Five studies you may have missed

MGN Online
Friday, January 31, 2014 - 9:57am

Here's a roundup of five medical studies published this week that might give you new insights into your health, mind and body. Remember, correlation is not causation – so if a study finds a connection between two things, it doesn't mean that one causes the other.

Two stressed-out people are better than one

Journal: Social Psychological and Personality Science

As much as you want to appear calm, cool and collected in front of your colleagues, sharing the stress of an upcoming presentation may help you chill.

Researchers at the USC Marshall School of Business asked 52 female undergraduate students to pair off and share their feelings about giving an upcoming speech. The scientists measured each student's level of the stress hormone cortisol before, during and after the speech.

"Sharing a threatening situation with a person who is in a similar emotional state... buffers individuals from experiencing the heightened levels of stress that typically accompany threat," the study authors concluded. In other words: buddying up is a good idea in any stressful situation. We highly recommend it if you're being chased by a bear and you know someone slow.

Practice balancing -- your spine will thank you

Journal of Neurotrama

More people are suffering serious traumatic spinal cord injuries in the United States than ever before, according to researchers at Johns Hopkins. The leading cause of these injuries used to be car crashes; now, it's falls.

The rate of injury is rising fastest among older people, the study authors say. The average age of an adult with a traumatic spinal cord injury between 2000 and 2005 was 41; currently it's 51. The researchers believe reducing falls in the elderly is key to preventing these injuries and lowering health care costs.

Read more from Johns Hopkins Medicine

We have bigger worries than the 'freshman 15'

Journal of Nutrition Education and Behavior

Contrary to popular belief, not all college students are padding their waistlines with cheeseburgers and fries. A study at Oregon State University found that 59% of students were "food insecure" at some point during the previous year. Food insecurity is a term used to describe people who do not always know where their next meal will be coming from. In simple terms? Sometimes they go hungry.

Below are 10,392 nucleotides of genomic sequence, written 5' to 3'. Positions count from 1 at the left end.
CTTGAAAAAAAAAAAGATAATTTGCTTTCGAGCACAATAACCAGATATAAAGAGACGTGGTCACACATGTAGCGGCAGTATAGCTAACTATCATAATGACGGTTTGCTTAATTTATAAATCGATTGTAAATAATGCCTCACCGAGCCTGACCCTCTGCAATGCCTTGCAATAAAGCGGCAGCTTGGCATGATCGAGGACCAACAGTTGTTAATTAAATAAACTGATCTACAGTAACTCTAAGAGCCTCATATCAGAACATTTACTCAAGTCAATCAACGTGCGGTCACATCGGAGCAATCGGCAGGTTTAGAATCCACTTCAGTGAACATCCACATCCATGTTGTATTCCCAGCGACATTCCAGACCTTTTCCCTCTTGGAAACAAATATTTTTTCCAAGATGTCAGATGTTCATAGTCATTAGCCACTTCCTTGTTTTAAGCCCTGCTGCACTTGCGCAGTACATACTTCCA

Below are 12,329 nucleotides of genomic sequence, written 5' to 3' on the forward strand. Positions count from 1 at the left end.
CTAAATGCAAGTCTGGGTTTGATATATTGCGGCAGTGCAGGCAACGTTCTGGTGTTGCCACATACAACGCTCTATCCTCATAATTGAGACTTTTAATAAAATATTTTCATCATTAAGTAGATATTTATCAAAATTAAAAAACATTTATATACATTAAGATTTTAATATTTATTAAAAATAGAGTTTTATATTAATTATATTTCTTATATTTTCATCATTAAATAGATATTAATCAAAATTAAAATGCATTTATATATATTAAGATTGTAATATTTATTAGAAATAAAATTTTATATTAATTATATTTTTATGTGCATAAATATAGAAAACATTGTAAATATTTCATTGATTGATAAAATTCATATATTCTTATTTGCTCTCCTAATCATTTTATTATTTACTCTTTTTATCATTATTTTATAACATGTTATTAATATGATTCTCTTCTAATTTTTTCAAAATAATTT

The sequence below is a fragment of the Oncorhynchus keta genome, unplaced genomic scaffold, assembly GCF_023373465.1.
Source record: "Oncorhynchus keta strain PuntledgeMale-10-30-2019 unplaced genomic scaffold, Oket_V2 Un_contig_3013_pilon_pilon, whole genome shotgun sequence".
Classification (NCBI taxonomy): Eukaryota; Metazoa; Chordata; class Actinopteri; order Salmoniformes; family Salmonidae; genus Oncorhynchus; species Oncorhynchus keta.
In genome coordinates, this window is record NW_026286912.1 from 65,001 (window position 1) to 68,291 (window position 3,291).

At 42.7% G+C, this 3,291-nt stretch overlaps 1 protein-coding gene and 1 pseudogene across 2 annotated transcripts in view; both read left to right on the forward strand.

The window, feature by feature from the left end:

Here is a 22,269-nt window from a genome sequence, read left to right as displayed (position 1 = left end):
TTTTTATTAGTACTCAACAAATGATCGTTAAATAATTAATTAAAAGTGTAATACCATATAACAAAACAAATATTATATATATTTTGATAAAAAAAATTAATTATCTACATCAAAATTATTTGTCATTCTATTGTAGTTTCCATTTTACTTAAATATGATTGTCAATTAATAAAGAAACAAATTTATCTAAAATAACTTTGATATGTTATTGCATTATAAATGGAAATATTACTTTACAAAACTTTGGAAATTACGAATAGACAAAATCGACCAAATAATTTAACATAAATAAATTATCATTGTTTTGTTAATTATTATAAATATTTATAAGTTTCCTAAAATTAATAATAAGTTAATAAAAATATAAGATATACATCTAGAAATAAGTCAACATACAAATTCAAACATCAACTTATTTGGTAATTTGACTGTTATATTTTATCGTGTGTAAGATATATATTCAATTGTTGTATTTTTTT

“Based on other research that’s been done, we expected some amount of food concerns among college students,” said Daniel López-Cevallos, associate director of research at OSU’s Center for Latino/a Studies and Engagement. “But it was shocking to find food insecurity of this severity."

The researchers believe several causes may be contributing to food insecurity on college campuses, including rising college costs and more low-income or first-generation students.

Read more from Oregon State University

Survival of the fastest

Journal: PLOS ONE

Now we know why Chuck Norris will live forever. If you're slow on the draw in middle age, new research suggests your life expectancy is shorter.

Scientists in the United Kingdom looked at data from more than 5,000 participants who took a reaction test in the early 1990s. The test was simple -- participants pressed a button when they saw an image appear on a screen. Over the next 15 years, those with slower reaction times were 25% more likely to have died from any cause than those with average reaction times.

"Speed of information processing is considered a basic cognitive ability," lead researcher Dr. Gareth Hagger-Johnson said in a statement. "Reaction time may indicate how well our central nervous and other systems in the body are working. People who are consistently slow to respond to new information may go on to experience problems that increase their risk of early death."

Music therapy helps young cancer patients cope

Journal: Cancer

More attention is being paid to the impact music can have on patients' ability to cope. In this study, researchers asked adolescents and young adults who were undergoing stem cell transplant treatments for cancer to write song lyrics and produce a music video. A separate control group of patients received audiobooks.

The Therapeutic Music Video group reported "significantly better courageous coping," according to study authors. And 100 days after the transplant, the same group exhibited better social integration, which upped their resilience.


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